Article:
Jennifer: That’s really interesting. And that, in essence – because I know you also talk a lot about disordered eating, that would play in to people who struggle with disordered eating as well, right?
Kevin: Yeah, absolutely. There’s no way you’re going to be able to address unhealthy eating triggers if your sleep is not accounted for. It’s just impossible.
I guess that’s a good segue into the third thing I was going to tell you about, which is mood disorders. Of course, we already talked about medication. One in five Americans is on prescription drugs for anxiety or depression. I’ll tell you how sleep ties into this just really quickly. People with sleep disorders are five times as likely to develop clinical depression and 20 times more likely to develop anxiety disorders.
Going back to the vicious cycles we talked about earlier, once you have a mood disorder or clinical depression, it becomes harder and harder to get better sleep. So one thing continues to make the other thing worse. They just work with each other and your life gets worse and worse.
Jennifer: Oh, my gosh. It sounds so awful.
Kevin: It is awful. It’s very awful.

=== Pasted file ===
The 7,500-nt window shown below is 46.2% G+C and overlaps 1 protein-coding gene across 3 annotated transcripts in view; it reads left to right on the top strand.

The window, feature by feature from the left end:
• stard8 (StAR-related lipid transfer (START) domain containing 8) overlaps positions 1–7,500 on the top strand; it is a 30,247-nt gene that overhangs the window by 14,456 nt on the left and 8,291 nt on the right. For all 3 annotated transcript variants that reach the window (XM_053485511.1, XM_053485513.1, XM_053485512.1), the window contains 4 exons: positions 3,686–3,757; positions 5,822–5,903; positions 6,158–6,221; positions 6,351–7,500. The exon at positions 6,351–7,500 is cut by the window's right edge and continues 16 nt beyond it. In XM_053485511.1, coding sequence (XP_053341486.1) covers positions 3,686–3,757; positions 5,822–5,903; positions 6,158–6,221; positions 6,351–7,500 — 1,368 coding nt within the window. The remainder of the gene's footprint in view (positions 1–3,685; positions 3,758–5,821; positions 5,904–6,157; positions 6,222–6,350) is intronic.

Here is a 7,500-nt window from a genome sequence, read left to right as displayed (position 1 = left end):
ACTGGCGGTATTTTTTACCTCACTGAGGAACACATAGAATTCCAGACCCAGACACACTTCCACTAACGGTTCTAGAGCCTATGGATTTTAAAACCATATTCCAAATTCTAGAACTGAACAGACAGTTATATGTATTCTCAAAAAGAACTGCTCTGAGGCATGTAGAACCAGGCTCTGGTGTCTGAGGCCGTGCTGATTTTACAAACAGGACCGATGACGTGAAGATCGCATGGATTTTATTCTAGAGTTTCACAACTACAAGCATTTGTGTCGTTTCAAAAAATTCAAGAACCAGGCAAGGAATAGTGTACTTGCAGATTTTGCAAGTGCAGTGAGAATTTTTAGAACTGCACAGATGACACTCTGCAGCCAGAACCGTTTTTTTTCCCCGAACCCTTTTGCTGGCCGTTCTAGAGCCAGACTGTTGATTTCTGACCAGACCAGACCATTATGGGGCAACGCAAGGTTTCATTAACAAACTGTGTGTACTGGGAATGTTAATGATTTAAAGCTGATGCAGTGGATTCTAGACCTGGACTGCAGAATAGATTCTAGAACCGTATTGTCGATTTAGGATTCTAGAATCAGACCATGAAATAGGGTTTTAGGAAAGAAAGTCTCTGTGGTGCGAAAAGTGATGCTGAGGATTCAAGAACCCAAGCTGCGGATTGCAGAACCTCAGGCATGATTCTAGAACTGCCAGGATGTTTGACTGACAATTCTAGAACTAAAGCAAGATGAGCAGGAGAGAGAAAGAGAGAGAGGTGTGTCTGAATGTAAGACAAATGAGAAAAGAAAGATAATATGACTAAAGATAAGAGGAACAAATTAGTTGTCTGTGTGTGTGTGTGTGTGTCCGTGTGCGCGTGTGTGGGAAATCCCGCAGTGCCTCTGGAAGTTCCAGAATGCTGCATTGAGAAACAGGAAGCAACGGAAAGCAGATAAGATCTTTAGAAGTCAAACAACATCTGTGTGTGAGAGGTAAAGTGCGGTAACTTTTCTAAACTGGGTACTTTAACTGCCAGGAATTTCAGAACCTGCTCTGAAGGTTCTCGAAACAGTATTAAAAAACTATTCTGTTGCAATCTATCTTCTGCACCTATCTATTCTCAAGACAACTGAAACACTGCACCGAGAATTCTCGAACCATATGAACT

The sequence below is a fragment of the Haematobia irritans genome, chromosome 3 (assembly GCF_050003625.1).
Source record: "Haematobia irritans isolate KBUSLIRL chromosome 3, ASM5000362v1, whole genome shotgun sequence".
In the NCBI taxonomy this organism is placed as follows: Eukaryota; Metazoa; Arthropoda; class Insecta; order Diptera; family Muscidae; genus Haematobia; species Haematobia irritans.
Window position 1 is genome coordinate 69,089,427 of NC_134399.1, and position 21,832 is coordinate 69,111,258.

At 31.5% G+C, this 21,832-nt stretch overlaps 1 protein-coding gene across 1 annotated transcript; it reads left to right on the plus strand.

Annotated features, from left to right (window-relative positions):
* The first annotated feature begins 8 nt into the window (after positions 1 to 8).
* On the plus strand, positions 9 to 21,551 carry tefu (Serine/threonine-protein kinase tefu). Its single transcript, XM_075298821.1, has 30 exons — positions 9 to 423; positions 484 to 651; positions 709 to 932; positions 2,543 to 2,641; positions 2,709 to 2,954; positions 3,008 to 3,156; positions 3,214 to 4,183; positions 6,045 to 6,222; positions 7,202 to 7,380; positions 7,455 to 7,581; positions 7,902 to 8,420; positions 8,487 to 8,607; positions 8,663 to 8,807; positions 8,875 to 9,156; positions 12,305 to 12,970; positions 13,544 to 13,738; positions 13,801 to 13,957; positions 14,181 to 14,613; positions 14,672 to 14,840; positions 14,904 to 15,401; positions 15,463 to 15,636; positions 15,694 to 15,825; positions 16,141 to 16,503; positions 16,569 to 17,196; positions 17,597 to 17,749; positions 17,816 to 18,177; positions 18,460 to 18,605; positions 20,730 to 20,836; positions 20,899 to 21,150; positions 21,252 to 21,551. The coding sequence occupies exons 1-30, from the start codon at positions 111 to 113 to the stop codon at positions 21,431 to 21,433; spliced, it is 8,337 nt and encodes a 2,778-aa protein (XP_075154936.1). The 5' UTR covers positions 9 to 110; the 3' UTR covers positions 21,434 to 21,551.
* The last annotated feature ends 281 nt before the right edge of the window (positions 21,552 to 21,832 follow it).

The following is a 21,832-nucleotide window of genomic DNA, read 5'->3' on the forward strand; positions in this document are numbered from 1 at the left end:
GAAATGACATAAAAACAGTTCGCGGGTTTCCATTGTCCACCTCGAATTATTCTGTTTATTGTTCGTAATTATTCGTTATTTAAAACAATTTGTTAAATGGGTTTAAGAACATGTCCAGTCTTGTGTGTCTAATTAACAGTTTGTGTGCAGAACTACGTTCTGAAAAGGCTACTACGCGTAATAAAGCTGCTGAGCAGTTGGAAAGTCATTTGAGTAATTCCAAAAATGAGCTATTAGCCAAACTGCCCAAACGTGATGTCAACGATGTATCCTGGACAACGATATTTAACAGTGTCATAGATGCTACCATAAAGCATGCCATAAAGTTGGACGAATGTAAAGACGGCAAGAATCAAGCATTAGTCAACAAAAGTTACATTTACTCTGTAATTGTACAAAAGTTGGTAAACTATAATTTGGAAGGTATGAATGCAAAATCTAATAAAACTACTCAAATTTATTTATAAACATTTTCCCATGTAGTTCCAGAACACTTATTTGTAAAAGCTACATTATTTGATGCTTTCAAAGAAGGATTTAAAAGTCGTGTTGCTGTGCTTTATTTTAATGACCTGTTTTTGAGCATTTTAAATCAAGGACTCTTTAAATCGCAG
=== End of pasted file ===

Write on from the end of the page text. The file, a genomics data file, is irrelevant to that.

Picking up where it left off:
Jennifer: It really does. It’s such a shame too because we don’t realize how valuable sleep is. And I know for myself, I’m very busy and I guess I figured, “If I’ve got to chip away at something, I’ll chip away at sleep.” I rationalize to myself that I’m not doing anything, but really, you are doing something and it is a really important time. I always think of it as like a computer, rebooting the computer in a sense.
So what do you guys suggest as far as beginning to solve this issue of poor sleep?
Kevin: Yeah. Well, first of all, we have this chapter in the book where we follow a fictional guy named Dave. He’s actually an archetype for a lot of people who we surveyed and talked to about their day-to-day activities. We just kind of go through the dozens of mistakes that Dave makes all throughout his day that impact his sleep quality. But there’s one big factor I think that people don’t realize that it is a big factor and that is artificial light after dark, especially blue spectrum light.
So if you think about way back in the day – way, way, way back – what light would you be subject to after dark? I mean, really all we had was campfires and candles…
Jennifer: Yeah, I was going to say candles. You see that in movies or old movies all the time. Everybody has those candles in beautiful, old, little lanterns and things.
Kevin: Yeah. And that’s very normal. That’s perfectly normal. But here’s the problem. All this stuff is based on a rhythm. It’s based on the chemicals and the changes in the chemicals and electrical reaction in your brain that gear you toward sleep or toward being awake.
We talked about cortisol earlier. That’s a rhythmic hormone. A lot of people don’t understand that. It is naturally high in the morning to wake you up and it tapers off throughout the day, meaning it’s low at night and that allows you to go to sleep.